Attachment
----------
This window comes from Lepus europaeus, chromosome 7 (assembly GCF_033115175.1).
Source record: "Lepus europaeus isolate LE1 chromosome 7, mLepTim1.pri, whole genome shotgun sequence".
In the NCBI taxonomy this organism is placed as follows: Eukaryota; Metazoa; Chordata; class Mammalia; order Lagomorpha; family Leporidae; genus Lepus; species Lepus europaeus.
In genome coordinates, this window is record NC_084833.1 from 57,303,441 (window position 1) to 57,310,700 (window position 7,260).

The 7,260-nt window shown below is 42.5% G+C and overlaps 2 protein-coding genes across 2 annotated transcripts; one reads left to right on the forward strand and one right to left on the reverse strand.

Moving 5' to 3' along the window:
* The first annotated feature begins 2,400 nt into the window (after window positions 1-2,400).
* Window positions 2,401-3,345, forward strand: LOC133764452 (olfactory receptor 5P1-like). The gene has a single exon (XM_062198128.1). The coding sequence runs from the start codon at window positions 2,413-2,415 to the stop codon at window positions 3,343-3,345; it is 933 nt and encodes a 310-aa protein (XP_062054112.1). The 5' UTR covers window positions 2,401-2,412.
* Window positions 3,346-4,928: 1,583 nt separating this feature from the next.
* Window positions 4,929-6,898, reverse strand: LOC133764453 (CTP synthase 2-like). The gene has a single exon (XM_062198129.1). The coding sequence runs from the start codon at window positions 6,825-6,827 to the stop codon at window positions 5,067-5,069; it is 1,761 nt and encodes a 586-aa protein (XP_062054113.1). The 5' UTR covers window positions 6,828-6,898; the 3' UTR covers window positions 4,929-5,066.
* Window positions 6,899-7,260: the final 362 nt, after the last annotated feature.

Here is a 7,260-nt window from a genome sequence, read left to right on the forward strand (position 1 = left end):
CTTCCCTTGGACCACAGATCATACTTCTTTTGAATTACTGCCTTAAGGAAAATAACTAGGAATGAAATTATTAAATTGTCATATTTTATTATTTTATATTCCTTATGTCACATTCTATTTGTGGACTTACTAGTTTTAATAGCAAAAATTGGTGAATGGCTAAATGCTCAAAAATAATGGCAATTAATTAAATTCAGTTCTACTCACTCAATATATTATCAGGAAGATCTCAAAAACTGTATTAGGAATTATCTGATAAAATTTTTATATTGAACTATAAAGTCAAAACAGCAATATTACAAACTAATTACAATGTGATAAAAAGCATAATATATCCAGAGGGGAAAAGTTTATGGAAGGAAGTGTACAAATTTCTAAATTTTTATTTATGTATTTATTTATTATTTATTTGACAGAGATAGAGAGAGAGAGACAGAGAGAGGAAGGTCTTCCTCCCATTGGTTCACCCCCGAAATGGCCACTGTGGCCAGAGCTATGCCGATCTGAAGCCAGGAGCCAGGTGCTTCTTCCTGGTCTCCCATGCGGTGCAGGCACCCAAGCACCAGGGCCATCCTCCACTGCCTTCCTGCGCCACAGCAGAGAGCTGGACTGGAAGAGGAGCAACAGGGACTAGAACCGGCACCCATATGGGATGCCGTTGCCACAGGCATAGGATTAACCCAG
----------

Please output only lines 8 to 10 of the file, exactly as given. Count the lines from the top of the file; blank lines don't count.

* Window positions 2,401-3,345, forward strand: LOC133764452 (olfactory receptor 5P1-like). The gene has a single exon (XM_062198128.1). The coding sequence runs from the start codon at window positions 2,413-2,415 to the stop codon at window positions 3,343-3,345; it is 933 nt and encodes a 310-aa protein (XP_062054112.1). The 5' UTR covers window positions 2,401-2,412.
* Window positions 3,346-4,928: 1,583 nt separating this feature from the next.
* Window positions 4,929-6,898, reverse strand: LOC133764453 (CTP synthase 2-like). The gene has a single exon (XM_062198129.1). The coding sequence runs from the start codon at window positions 6,825-6,827 to the stop codon at window positions 5,067-5,069; it is 1,761 nt and encodes a 586-aa protein (XP_062054113.1). The 5' UTR covers window positions 6,828-6,898; the 3' UTR covers window positions 4,929-5,066.